The Philadelphia Story is two parts romantic comedy, one part screwball and one part mild, political statement. That’s already a great mixture, add three spectacular performances, and the rest is history.

Director:  George Cukor

Cast: Cary Grant, Katharine Hepburn, James Stewart, Ruth Hussey, John Howard, Roland Young, John Halliday, Mary Nash, Virginia Weidler, Henry Daniell

Sunday, October 21, 2012

Tiny Furniture (2010)

For the genre that has been known heretofore as mumblecore, Lena Dunham’s 2010 effort may mark the beginning of the end or the end of the beginning. At the very least it should mark the conclusion of one epoch and the start of another. That is not to say that the genre has been proven somehow invalid, or even that it’s been entirely superseded. But, simply put, Dunham’s, Tiny Furniture has coopted so much of mumblecore’s indie stylings and made them palatable that mumblecore may have to fall back and regroup if it wants to retain its avant-garde draw. Tiny Furniture is an itsy($50,000), indie, art film with mainstream sensibilities and grand aspirations—a combination that typically puts garage band cinephiles on the defensive—and it knows what it is and treads the line very carefully.

True, her film is replete with mumbleisms: digital video with a quasi-direct feel, non-actors playing average people who spew staggeringly inane but stupendously genuine dialogue and the self-centered ennui of white, post-collegiate twenty-somethings, characters with little or no dramatic arc. But some key components are omitted. That imperfect DIY feel is nowhere to be found; this is a very clean film with very smooth lines (it isn’t beautifully shot but it is clean), a severe aesthetic departure from films like, The pleasure of being robbed and Funny Ha Ha, both pretty films in their own right but, technically speaking, very imperfect. Part of that is certainly due to the setting (Tribeca is not the grittiest place on earth) but, by-and-large, there isn’t much of anything that could be considered lo-fi. Additionally, there is the matter of the dialogue. This film is scripted; there is no doubt about it. All that you have to do is listen to Laurie Simmons’ deadpan delivery of each line to discern that. Yet, to some extent, Mumblecore draws its parameters around imperfect auditory technique and is dependent on its improvisational feel, the loose freedom that captures the natural interactions of awkward people who mostly fail at communicating. But this film feels articulate and well-rehearsed; that’s because Dunham wrote a tight script and she stuck to it.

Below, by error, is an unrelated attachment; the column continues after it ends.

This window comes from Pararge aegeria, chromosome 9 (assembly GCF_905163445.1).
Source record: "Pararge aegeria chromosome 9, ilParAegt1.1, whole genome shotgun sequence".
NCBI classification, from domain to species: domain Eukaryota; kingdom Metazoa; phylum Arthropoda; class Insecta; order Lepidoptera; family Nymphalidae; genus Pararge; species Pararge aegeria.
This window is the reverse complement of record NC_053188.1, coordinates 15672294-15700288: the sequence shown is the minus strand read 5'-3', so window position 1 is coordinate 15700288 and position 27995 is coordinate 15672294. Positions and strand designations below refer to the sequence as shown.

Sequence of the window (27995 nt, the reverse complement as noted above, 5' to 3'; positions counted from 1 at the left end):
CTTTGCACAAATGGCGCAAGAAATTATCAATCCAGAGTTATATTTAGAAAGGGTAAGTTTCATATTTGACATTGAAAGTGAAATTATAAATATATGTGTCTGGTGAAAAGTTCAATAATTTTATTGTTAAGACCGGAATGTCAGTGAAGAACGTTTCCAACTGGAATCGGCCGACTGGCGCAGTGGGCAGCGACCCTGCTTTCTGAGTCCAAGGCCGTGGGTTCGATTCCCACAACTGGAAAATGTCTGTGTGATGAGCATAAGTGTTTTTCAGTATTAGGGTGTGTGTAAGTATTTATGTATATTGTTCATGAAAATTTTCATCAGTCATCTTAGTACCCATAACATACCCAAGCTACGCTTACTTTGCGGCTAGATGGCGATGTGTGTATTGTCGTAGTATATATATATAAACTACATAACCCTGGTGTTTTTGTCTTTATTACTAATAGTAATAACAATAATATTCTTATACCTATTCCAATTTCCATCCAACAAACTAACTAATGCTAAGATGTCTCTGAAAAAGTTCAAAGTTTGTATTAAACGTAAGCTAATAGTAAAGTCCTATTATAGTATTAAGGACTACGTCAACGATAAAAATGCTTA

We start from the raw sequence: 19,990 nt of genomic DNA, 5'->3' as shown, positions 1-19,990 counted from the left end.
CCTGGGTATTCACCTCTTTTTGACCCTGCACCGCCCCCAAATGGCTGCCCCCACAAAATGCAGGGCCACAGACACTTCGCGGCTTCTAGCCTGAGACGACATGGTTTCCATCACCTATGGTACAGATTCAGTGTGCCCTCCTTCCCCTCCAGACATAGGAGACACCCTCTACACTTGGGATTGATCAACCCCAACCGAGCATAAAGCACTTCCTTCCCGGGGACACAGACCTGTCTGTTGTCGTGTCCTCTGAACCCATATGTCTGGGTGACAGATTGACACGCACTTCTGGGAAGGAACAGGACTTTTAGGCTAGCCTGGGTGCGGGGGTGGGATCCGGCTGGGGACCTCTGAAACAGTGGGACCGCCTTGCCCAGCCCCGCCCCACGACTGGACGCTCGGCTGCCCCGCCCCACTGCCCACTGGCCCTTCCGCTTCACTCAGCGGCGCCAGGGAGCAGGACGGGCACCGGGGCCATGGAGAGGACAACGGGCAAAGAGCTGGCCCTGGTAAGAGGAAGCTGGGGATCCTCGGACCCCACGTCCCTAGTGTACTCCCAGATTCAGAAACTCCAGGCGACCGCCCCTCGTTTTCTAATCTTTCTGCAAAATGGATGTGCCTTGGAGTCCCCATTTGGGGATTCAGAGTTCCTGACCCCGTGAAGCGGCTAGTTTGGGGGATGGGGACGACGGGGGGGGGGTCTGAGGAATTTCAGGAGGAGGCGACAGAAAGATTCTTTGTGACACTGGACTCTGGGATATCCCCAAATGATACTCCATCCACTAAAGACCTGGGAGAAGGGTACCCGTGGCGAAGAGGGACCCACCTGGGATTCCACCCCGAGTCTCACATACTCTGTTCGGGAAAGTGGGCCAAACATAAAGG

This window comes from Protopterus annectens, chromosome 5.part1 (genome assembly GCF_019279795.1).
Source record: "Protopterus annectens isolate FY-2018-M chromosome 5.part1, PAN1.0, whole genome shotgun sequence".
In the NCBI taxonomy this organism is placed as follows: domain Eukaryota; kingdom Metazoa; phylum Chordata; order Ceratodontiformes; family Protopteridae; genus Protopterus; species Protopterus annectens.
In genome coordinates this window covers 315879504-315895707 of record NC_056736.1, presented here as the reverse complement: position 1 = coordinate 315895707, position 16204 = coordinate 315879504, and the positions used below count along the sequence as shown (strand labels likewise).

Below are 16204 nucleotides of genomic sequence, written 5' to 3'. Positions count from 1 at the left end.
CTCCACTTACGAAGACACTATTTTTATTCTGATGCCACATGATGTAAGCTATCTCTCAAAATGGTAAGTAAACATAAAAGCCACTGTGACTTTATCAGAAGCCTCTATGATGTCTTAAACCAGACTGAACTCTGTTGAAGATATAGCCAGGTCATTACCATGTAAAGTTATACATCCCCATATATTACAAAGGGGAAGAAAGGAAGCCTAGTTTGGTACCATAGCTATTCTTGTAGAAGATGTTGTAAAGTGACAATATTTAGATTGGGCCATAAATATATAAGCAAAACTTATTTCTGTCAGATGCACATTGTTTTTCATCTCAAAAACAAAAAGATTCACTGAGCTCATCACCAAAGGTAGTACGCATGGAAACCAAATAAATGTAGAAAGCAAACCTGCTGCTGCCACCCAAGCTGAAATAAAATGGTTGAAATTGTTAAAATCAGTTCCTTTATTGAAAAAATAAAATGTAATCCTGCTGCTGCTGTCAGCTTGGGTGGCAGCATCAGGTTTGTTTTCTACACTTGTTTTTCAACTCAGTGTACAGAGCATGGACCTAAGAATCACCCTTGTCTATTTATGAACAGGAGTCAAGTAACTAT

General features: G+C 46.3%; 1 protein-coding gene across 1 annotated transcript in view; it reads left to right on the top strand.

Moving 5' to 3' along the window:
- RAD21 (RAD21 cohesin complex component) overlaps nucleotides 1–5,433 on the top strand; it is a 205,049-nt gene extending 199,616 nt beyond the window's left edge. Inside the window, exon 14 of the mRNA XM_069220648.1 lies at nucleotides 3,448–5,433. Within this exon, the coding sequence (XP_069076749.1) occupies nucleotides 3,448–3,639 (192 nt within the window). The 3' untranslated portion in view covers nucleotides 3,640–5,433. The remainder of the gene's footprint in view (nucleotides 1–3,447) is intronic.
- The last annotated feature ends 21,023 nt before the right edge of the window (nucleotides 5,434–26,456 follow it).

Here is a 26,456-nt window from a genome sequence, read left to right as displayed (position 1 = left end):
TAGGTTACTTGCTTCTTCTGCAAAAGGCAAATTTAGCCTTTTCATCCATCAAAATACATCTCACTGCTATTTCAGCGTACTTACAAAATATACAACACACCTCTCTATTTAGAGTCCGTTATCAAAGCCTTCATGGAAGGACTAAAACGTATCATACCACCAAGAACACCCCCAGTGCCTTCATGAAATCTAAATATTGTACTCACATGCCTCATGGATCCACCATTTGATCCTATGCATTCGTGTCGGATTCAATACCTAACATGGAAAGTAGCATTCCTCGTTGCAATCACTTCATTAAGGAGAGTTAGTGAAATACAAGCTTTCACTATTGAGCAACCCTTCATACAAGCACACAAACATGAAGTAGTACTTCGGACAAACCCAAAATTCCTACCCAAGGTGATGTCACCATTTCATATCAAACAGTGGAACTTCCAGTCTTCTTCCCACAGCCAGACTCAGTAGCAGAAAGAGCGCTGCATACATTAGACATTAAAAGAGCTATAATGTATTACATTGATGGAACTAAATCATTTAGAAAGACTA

So what is mumblecore without awkward and indistinct conversations, without jerky, handheld, unfocused voyeurism? More importantly, how many defining characteristics can you eschew before you drift gracefully out of the genre altogether and right into the Sundance Film Festival? Maybe Tiny Furniture isn’t mumblecore; Dunham claims that it isn’t (though you never ask the director). But even as mumblecore’s bastard stepchild—Dunham born of an illicit affair between Wes Anderson and Aaron Katz?—her film is honest and clever enough to merit most of the attention that it has received.

Director: Lena Dunham

Cast:  Lena Dunham, Laurie Simmons, Grace Dunham, Jemima Kirke, Alex Karpovsky, David Call, Merritt Wever, Amy Seimetz

Tokyo Twilight (1957)

Passenger trains rumble through a meticulously framed shot—deep focused—revealing narrow streets, intimate, communal living quarters and the most restrained and subtle moments of family pathos. A patient camera squats on dry tatami, waiting for the story to unfold and it does, in its own time.

Yasujirō Ozu is the master’s undisputed master. In Tokyo Twilight, elements of film noir are suspended in the aspic of mono no aware, revealing a sentimental, distinctly Japanese, postwar realism. This is his darkest film and his last film in black & white. It's subject matter is sensational and the bold treatment ultimately tests the limitations of Ozu's style. But the familiar intergenerational conflicts dominate the plot and are highlighted through narrative parallelism and graceful, elliptical story arcs which culminate in a sadness that is as tangible as it is inevitable.

Director:  Yasujirō Ozu

Cast: Ineko Arima, Kamatari Fujiwara, Setsuko Hara, Nobuo Nakamura, Chishu Ryu, Kinzo Shin, Haruko Sugimura, Teiji Takahashi, Masami Taura, Isuzu Yamada, So Yamamura

Saturday, October 20, 2012

Quiet City (2007)

At any one point in my life there are only 10 to 15 films that I consider to be infinitely rewatchable. There are many films that I'll watch perhaps once a year, but there are comparatively few that I'll watch more than that. Of course my list fluctuates and morphs as my tastes and interests evolve. But some films are branded on my brain, and they continuously call me back; Quiet City is one of those films.